JLS and Clach na Beinn

The outdoor climbing season opened for me on Saturday March 17. Danimal and I headed to Longhaven quarries for the classic sea cliff climb Jonathan Livingstone Seagull (E1 5c**). I had led this route last year with another friend, Johannes and this year Dan was keen for it, so offered to hold his ropes. It’s an excellent climb in a dramatic situation and one that requires a fair degree of adventuring just to get to. Below is a photo of another climber on the route. The climb starts a few meters above the sea under the big arch.

The next day, Amelia and I headed up to the high crag of Clach na Beinn. We had been there before a few years ago. It’s a great crag perched high on a hilltop. The walk in is long but lovely and we felt like stretching our legs. Walking in the hills is fine, but it’s always better if there’s climbing to be had at the end of it.

We packed a nice lunch and ticked off a couple of climbs, one new and one we’d done before but kind of got wrong. The last time we did Bogendreip Buttress was when Amelia’s sister Kate visited. I led it the hard way and she followed the proper way. I was keen to do it the proper way, but it still felt hard.

Climbing Trips: Isle of Skye

Back in August we took a weekend trip to the Isle of Skye to do some climbing and hillwalking with some friends. Our good friends Johannes and Jane organized food, drink and accommodations so all we had to do was show up and all would be looked after. They did a super job too. Our bunkhouse was just up the road from Talisker and quite central to any and all mountain-related activities we wished to pursue.

The first day Amelia and I went for our big mountain goal of the season — something on Sron na Ciche capped by Integrity. A big day out, with 11 pitches spanning 3 separate routes from bottom to top. We got quite an early start and did the enjoyable route Cioch West (V Diff*) which placed us at the bottom of Cioch Nose (V Diff ***).  Amelia and I swapped leads all the way up. It was a superb day on the mountain with great weather, rock and magnificent positions. Topping out on Cioch Nose was definitely one of the highlights. It was a bit surreal watching the mountain rescue helicopter fly maneuvers in the valley below our position. From this position climbers have the option of escaping off the mountain or continuing up a final 2 pitch wall.

Our friends Dan and Marianne were also in the area with another friend to do some scrambling, but the lure of Integrity was too great and we met them at the base of the route. The first pitch of Integrity (HS 4b ***) is one of the best climbs I’ve ever done. It is an amazing bit of climbing. Not hard, and extremely fun. The second pitch is merely ok, which is a shame, but the thrill of being so high above the valley saves it a bit.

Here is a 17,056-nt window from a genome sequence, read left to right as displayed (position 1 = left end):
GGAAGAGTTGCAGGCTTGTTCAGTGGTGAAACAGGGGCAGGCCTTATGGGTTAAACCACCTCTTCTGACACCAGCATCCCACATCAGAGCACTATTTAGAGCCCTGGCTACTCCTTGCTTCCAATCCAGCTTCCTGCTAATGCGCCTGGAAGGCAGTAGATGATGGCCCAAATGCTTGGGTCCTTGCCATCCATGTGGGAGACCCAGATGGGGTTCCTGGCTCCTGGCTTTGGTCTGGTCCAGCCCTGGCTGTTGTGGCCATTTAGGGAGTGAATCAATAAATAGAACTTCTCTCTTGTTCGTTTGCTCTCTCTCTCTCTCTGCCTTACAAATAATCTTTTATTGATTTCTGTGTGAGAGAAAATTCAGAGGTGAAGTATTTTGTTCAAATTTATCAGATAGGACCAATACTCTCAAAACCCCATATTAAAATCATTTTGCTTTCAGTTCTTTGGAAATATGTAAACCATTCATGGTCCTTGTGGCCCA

We topped out around 5pm and you know that getting to the top is only halfway. The way down was a bit epic in that we missed the proper descent gulley so ended up in a scree gulley of doom. To say this was a bit harrowing is an understatement, but suffice to say we made it without any real harm done. We made it back to the car, just as it was getting fully dark — probably around 10pm — and then back to the bunkhouse by 10:30 to some very relieved friends. It was high summer on Skye, we used every last ounce of day we could get I guess they got a bit worried when we didn’t show up for dinner. Luckily they saved us some! We have some seriously great friends.

The next day, the weather deteriorated a bit so we all decided to go on a hillwalk up in the Cullins. Johannes engineered it so we would just happen to be walking past the tooth-like formation of Am Basteir/Bastier Tooth home to the famous Naismith’s Route (V Diff**). It took us a few hours of walking uphill past streams, boulders and sheep, up into the clouds and the rain. We only got a bit lost, but we were all having a good time. I honestly didn’t mind at all, the previous day was just so great.

It was bitterly cold up on the hill and Am Bastier was barely visible in the swirling mists. We did bring ropes and harness and helmet, but not climbing shoes. We figured the climbing would be quite easy and manageable due to the easy grade, even in the rain! Ha, were we wrong.

Danimal went up first to check it out. He climbed up about 15 m before reaching an impasse of loose vertical rock. His one piece of protection at 7m had long since fallen out. The wind and rain continued to howl.

We yelled up to him. “Dan, how does it look up there?”

“Not good,” he calls back.

“What’s your plan?”

“Run away!”